The Streak

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"The Streak"
Ray Stevens - The Streak cover.jpg
Single by Ray Stevens
from the album Boogity Boogity
B-side "You've Got the Music Inside"
Released March 27, 1974
Format 7" single
Genre Country, novelty, comedy
Length 3:18
Label Barnaby
Songwriter(s) Ray Stevens
Producer(s) Ray Stevens
Ray Stevens singles chronology
"Love Me Longer"
"The Streak"
"The Moonlight Special"

"Love Me Longer"
"The Streak"
"The Moonlight Special"

"The Streak" is a popular country/novelty song written, produced, and sung by Ray Stevens. It was released in March 1974 as the lead single to his album Boogity Boogity. "The Streak" capitalized on the then-popular craze of streaking.[1] In 2007 Cledus T. Judd covered "The Streak" on his album Boogity Boogity - A Tribute to the Comic Genius of Ray Stevens.

One of Stevens' most successful recordings, "The Streak" was his second number one on the Billboard Hot 100 singles chart in the USA, spending three weeks at the top in May 1974 and reached #3 on the Billboard Country singles chart. A major international hit, it also reached number one on the UK Singles Chart, spending a single week at the top of the chart in June 1974.[2] In total it sold over five million copies internationally and ranked on Billboard magazine's top hits of 1974 at number 8.


Stevens has stated that he first got the idea for the song while reading a news magazine on an airplane. The magazine included a brief item about streaking, and Stevens thought that it was a "great idea for a song" and started writing notes for the song and later wrote some lines after returning home from his trip, but did not complete the song at that time. Some time later, Stevens says, he "woke up and it was all over the news. Everywhere you turned, people were talking about streakers." Stevens then rushed to complete and record the song and have it released. According to Stevens, there were already 15 other songs released about streaking by the time his was released, and there ended up being 35 to 40 such records in all.[3]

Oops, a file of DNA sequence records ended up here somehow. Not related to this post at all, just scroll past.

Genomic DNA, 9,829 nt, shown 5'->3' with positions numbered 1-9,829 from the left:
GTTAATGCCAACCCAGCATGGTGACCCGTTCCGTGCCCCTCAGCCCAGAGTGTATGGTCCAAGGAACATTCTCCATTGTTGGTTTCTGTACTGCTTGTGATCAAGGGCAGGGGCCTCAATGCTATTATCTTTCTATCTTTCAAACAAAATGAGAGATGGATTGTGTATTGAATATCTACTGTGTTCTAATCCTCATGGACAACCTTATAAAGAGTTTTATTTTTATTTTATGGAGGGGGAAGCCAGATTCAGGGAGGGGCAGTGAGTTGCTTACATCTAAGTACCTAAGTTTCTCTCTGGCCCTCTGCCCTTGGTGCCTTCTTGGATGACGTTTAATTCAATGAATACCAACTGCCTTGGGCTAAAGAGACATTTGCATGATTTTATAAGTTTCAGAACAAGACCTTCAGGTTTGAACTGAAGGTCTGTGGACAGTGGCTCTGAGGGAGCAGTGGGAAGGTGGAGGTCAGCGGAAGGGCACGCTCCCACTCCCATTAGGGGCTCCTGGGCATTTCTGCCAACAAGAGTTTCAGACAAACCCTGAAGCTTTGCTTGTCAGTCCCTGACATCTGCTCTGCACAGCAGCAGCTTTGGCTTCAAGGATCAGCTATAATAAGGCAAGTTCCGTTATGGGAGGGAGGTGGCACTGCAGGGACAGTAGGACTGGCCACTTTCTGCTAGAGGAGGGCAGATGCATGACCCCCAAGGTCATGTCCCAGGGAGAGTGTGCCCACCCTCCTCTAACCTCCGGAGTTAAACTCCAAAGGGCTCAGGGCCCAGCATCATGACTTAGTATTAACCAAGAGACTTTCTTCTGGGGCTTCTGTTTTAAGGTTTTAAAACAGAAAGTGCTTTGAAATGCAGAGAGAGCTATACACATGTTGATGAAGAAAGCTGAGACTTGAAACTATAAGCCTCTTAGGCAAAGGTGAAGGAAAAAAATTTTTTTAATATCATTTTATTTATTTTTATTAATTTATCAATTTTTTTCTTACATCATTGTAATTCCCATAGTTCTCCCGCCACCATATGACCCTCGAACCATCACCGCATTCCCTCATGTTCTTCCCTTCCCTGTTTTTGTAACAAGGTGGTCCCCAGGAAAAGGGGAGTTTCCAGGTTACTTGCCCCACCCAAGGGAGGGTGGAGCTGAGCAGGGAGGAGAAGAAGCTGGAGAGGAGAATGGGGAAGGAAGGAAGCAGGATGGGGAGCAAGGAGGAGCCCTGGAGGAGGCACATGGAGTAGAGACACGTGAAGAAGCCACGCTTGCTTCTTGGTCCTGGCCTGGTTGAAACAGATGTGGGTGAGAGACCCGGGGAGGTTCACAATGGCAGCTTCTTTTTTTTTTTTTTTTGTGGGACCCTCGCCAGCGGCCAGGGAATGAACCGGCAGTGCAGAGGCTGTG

Each of the three verses starts with a news reporter, played by Stevens, commenting on a streaking incident somewhere around town, and trying to interview one of the witnesses, who always turns out to be the same man, also played by Stevens. A slide whistle can be heard throughout the song. The witness tells what he saw and relates how he tried to warn his wife, Ethel, not to look ("Don't look, Ethel!"), but is always too late. After each interview, a chorus is sung by multiple voices; the chorus is the only part of the song that is actually sung; the rest is spoken. After the third interview, the man sees the streaker again, but to his horror the streaker is joined by his wife, and the man changes his tune: "Ethel, you shameless hussy!", as well as "You get your clothes on!", and "Say it isn't so, Ethel!".[4]

Music video[edit]

The music video for "The Streak" takes place at a grocery store, a gas station, and a high school gym. Ray Stevens plays a reporter and Ethel's husband. An animated version of The Streak is featured. A live action version of The Streak is briefly seen. In the end everyone joins The Streak and animated versions of Ethel and The Streak are shown. The video ends with one of the cast members scolding Ray for allowing people to trample her when they chose to streak. As Ray Stevens gives her a mocking look the screen fades to black.


In 2013 Ray Stevens performed a remix version of "The Streak" live in concert.[5]

External links[edit]



  1. ^ Michael Kosser (2006), How Nashville became Music City, U.S.A.: 50 years of Music Row,, ISBN 9780634098062, retrieved 2014-03-27 
  2. ^ Roberts, David (2006). British Hit Singles & Albums (19th ed.). London: Guinness World Records Limited. p. 301. ISBN 1-904994-10-5. 
  3. ^ Bronson, Fred (2003). The Billboard Book of Number 1 Hits (updated and expanded 5th ed.). Billboard Books. p. 365. ISBN 0823076776. Retrieved 2018-07-08. 
  4. ^ Video on YouTube
  5. ^ Ray Stevens - The Streak (Live Remix)
  6. ^ Joel Whitburn's Top Pop Singles 1955-1990 - ISBN 0-89820-089-X
  7. ^
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  10. ^ Cash Box Year-End Charts: Top 100 Pop Singles, December 28, 1974